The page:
Saudi Crown Prince's Reputation Taints Plan To Open Saudi Economy
On Tahlia Street, a busy commercial boulevard in central Riyadh, a rotating digital billboard shows ads for oud fragrance, white boxer shorts, and a glittering diamond watch. Then comes an image of Crown Prince Mohammed bin Salman seated at a desk, with one of his latest soundbites: "Saudi Arabia plans to spend more in the next 10 years than it has in the past 300."
The poster went up hours after the prince unveiled new steps to bolster the economy on March 30. These were the latest in a series of initiatives since the beginning of the year that have reminded Saudis who's in charge of the kingdom. The subliminal message is that any mistakes from the past five years are firmly behind the 35-year-old prince.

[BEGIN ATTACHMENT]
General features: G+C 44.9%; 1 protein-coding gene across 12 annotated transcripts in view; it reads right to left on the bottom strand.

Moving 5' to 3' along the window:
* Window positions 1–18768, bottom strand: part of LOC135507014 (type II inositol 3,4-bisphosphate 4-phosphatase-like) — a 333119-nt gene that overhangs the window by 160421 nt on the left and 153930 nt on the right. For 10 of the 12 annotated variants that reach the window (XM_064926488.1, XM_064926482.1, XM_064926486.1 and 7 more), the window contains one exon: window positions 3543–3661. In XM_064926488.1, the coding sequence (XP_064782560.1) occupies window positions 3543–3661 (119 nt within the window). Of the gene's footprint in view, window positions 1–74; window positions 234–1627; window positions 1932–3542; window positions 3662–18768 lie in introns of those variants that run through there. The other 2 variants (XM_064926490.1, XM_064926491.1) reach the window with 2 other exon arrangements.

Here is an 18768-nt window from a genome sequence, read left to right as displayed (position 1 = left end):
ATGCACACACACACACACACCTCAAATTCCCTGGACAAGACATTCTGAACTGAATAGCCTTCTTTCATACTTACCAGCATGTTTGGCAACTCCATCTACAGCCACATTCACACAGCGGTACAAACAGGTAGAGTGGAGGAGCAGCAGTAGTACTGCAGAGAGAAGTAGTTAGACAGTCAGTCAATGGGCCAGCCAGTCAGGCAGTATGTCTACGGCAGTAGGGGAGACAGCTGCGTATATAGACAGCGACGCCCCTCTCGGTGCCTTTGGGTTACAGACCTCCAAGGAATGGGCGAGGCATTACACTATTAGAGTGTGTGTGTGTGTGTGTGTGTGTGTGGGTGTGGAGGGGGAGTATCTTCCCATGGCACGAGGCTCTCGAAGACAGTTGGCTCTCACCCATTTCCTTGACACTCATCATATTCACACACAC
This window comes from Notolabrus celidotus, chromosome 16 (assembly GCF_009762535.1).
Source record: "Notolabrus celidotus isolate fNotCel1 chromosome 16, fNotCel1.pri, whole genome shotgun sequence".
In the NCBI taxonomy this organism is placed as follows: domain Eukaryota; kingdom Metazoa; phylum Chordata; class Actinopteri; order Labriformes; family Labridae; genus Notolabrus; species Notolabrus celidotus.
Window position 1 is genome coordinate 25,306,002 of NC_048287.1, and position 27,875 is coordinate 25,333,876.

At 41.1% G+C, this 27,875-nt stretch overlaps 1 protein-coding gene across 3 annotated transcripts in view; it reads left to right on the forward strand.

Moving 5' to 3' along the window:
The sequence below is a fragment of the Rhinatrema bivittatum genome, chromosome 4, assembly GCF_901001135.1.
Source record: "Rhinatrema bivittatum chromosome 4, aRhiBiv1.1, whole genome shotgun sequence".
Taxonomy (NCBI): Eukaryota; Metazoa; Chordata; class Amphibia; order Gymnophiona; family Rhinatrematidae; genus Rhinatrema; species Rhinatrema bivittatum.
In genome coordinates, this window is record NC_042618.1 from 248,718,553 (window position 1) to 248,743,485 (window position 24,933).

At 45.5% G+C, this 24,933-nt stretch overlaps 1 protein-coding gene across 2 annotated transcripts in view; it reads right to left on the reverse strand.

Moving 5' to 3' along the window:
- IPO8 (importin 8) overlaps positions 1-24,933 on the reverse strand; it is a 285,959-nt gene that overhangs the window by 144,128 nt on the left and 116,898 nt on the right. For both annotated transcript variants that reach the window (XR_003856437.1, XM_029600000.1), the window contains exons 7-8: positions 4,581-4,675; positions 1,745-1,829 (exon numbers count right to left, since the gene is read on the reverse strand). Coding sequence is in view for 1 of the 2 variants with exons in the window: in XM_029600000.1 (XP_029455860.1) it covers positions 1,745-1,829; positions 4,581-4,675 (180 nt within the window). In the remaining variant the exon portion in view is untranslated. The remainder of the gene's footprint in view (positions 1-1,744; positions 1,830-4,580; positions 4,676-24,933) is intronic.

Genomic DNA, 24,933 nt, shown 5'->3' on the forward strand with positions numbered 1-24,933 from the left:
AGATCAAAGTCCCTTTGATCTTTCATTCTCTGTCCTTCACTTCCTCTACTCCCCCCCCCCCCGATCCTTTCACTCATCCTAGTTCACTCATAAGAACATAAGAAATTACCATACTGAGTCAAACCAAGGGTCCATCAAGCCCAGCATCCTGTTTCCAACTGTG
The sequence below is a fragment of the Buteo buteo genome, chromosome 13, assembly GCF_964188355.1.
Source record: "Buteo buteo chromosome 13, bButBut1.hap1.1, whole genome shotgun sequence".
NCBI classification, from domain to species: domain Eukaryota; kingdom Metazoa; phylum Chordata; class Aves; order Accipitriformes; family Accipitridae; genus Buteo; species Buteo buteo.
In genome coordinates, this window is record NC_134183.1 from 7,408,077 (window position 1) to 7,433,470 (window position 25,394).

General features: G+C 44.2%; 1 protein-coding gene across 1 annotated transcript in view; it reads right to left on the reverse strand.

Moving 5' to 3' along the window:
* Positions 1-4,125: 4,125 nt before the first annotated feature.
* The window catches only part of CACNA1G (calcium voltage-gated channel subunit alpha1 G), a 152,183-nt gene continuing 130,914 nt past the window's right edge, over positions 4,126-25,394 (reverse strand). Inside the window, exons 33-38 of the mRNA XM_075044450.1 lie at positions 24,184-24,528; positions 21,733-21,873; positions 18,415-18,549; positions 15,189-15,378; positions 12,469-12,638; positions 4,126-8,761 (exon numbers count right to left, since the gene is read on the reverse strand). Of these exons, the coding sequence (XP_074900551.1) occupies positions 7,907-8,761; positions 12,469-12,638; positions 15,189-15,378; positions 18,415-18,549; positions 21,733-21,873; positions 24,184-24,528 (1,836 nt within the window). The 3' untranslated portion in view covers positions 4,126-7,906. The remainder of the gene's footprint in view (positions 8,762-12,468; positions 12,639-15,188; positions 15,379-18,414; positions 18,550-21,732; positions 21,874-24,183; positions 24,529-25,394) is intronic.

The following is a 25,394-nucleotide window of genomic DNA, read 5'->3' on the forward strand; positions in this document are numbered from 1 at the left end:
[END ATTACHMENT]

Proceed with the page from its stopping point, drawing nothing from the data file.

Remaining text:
Yet internationally, the Saudi heir has two stains on his record that he can't seem to make go away: the war in Yemen and the 2018 murder and dismemberment of critic and Washington Post columnist Jamal Khashoggi by Saudi agents at the Saudi consulate in Istanbul. With a less pro-Saudi White House, these threaten to undermine Prince Mohammed's economic transformation plan, which relies at least partly on Western money.